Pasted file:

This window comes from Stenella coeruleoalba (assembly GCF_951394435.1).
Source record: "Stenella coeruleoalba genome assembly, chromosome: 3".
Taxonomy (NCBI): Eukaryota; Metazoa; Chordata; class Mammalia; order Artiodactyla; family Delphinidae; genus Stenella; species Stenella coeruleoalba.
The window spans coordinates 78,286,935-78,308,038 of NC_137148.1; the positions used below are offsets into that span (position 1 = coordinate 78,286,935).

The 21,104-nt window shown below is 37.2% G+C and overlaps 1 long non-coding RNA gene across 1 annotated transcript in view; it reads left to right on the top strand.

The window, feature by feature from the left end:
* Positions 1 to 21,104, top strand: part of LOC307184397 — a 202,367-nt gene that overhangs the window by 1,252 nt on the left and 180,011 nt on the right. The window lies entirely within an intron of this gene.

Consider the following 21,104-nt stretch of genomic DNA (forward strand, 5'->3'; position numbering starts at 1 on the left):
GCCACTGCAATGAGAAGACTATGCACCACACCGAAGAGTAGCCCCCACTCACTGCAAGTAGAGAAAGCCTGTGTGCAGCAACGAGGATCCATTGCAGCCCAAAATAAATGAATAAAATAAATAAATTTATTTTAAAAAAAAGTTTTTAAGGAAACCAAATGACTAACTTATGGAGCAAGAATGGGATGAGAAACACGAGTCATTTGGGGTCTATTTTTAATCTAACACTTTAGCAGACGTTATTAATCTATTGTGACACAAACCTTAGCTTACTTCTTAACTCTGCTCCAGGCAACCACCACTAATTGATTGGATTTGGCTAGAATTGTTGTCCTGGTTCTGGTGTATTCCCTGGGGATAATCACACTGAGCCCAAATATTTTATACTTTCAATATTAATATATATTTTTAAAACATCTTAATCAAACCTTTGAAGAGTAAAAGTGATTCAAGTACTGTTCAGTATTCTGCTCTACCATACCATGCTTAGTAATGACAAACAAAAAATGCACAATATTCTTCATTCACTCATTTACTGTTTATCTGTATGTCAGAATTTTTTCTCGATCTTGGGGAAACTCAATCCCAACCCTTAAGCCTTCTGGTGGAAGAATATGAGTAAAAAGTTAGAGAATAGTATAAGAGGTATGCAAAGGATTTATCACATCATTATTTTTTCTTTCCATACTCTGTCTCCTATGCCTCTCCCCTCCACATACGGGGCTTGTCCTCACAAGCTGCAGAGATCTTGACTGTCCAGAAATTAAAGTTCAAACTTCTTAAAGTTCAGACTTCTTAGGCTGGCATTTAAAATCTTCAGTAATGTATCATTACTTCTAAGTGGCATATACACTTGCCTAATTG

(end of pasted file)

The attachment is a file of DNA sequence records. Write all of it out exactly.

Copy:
This window comes from Stenella coeruleoalba (assembly GCF_951394435.1).
Source record: "Stenella coeruleoalba genome assembly, chromosome: 3".
Taxonomy (NCBI): Eukaryota; Metazoa; Chordata; class Mammalia; order Artiodactyla; family Delphinidae; genus Stenella; species Stenella coeruleoalba.
The window spans coordinates 78,286,935-78,308,038 of NC_137148.1; the positions used below are offsets into that span (position 1 = coordinate 78,286,935).

The 21,104-nt window shown below is 37.2% G+C and overlaps 1 long non-coding RNA gene across 1 annotated transcript in view; it reads left to right on the top strand.

The window, feature by feature from the left end:
* Positions 1 to 21,104, top strand: part of LOC307184397 — a 202,367-nt gene that overhangs the window by 1,252 nt on the left and 180,011 nt on the right. The window lies entirely within an intron of this gene.

Consider the following 21,104-nt stretch of genomic DNA (forward strand, 5'->3'; position numbering starts at 1 on the left):
GCCACTGCAATGAGAAGACTATGCACCACACCGAAGAGTAGCCCCCACTCACTGCAAGTAGAGAAAGCCTGTGTGCAGCAACGAGGATCCATTGCAGCCCAAAATAAATGAATAAAATAAATAAATTTATTTTAAAAAAAAGTTTTTAAGGAAACCAAATGACTAACTTATGGAGCAAGAATGGGATGAGAAACACGAGTCATTTGGGGTCTATTTTTAATCTAACACTTTAGCAGACGTTATTAATCTATTGTGACACAAACCTTAGCTTACTTCTTAACTCTGCTCCAGGCAACCACCACTAATTGATTGGATTTGGCTAGAATTGTTGTCCTGGTTCTGGTGTATTCCCTGGGGATAATCACACTGAGCCCAAATATTTTATACTTTCAATATTAATATATATTTTTAAAACATCTTAATCAAACCTTTGAAGAGTAAAAGTGATTCAAGTACTGTTCAGTATTCTGCTCTACCATACCATGCTTAGTAATGACAAACAAAAAATGCACAATATTCTTCATTCACTCATTTACTGTTTATCTGTATGTCAGAATTTTTTCTCGATCTTGGGGAAACTCAATCCCAACCCTTAAGCCTTCTGGTGGAAGAATATGAGTAAAAAGTTAGAGAATAGTATAAGAGGTATGCAAAGGATTTATCACATCATTATTTTTTCTTTCCATACTCTGTCTCCTATGCCTCTCCCCTCCACATACGGGGCTTGTCCTCACAAGCTGCAGAGATCTTGACTGTCCAGAAATTAAAGTTCAAACTTCTTAAAGTTCAGACTTCTTAGGCTGGCATTTAAAATCTTCAGTAATGTATCATTACTTCTAAGTGGCATATACACTTGCCTAATTG